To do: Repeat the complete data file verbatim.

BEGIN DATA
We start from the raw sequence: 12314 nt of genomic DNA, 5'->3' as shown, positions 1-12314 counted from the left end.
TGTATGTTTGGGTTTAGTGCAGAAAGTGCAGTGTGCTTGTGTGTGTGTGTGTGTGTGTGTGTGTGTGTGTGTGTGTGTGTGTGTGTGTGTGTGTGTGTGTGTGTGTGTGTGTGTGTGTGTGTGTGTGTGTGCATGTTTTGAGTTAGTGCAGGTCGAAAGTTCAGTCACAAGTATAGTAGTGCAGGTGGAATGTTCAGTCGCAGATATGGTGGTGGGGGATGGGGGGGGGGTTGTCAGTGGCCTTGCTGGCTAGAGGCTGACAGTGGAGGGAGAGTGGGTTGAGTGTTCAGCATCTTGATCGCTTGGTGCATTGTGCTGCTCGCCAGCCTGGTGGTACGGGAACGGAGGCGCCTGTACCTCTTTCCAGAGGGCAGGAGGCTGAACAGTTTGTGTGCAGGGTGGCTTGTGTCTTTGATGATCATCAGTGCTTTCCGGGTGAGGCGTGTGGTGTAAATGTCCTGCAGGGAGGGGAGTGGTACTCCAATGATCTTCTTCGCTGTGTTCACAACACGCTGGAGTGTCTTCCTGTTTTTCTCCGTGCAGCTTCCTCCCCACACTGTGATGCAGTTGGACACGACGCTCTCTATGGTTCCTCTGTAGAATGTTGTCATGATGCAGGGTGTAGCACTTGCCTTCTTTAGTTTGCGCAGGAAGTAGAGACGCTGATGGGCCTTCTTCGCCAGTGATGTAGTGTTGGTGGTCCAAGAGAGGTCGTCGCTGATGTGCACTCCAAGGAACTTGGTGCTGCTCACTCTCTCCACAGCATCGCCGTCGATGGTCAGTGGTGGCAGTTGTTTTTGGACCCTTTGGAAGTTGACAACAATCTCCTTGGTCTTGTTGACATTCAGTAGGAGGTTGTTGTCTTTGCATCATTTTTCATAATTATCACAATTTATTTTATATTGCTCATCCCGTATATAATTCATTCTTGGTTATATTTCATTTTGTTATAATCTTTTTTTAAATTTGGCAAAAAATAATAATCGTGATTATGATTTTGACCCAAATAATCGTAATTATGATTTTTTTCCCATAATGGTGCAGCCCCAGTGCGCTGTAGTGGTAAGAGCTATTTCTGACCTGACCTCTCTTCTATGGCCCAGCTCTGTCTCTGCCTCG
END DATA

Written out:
We start from the raw sequence: 12314 nt of genomic DNA, 5'->3' as shown, positions 1-12314 counted from the left end.
TGTATGTTTGGGTTTAGTGCAGAAAGTGCAGTGTGCTTGTGTGTGTGTGTGTGTGTGTGTGTGTGTGTGTGTGTGTGTGTGTGTGTGTGTGTGTGTGTGTGTGTGTGTGTGTGTGTGTGTGTGTGTGTGTGCATGTTTTGAGTTAGTGCAGGTCGAAAGTTCAGTCACAAGTATAGTAGTGCAGGTGGAATGTTCAGTCGCAGATATGGTGGTGGGGGATGGGGGGGGGGTTGTCAGTGGCCTTGCTGGCTAGAGGCTGACAGTGGAGGGAGAGTGGGTTGAGTGTTCAGCATCTTGATCGCTTGGTGCATTGTGCTGCTCGCCAGCCTGGTGGTACGGGAACGGAGGCGCCTGTACCTCTTTCCAGAGGGCAGGAGGCTGAACAGTTTGTGTGCAGGGTGGCTTGTGTCTTTGATGATCATCAGTGCTTTCCGGGTGAGGCGTGTGGTGTAAATGTCCTGCAGGGAGGGGAGTGGTACTCCAATGATCTTCTTCGCTGTGTTCACAACACGCTGGAGTGTCTTCCTGTTTTTCTCCGTGCAGCTTCCTCCCCACACTGTGATGCAGTTGGACACGACGCTCTCTATGGTTCCTCTGTAGAATGTTGTCATGATGCAGGGTGTAGCACTTGCCTTCTTTAGTTTGCGCAGGAAGTAGAGACGCTGATGGGCCTTCTTCGCCAGTGATGTAGTGTTGGTGGTCCAAGAGAGGTCGTCGCTGATGTGCACTCCAAGGAACTTGGTGCTGCTCACTCTCTCCACAGCATCGCCGTCGATGGTCAGTGGTGGCAGTTGTTTTTGGACCCTTTGGAAGTTGACAACAATCTCCTTGGTCTTGTTGACATTCAGTAGGAGGTTGTTGTCTTTGCATCATTTTTCATAATTATCACAATTTATTTTATATTGCTCATCCCGTATATAATTCATTCTTGGTTATATTTCATTTTGTTATAATCTTTTTTTAAATTTGGCAAAAAATAATAATCGTGATTATGATTTTGACCCAAATAATCGTAATTATGATTTTTTTCCCATAATGGTGCAGCCCCAGTGCGCTGTAGTGGTAAGAGCTATTTCTGACCTGACCTCTCTTCTATGGCCCAGCTCTGTCTCTGCCTCG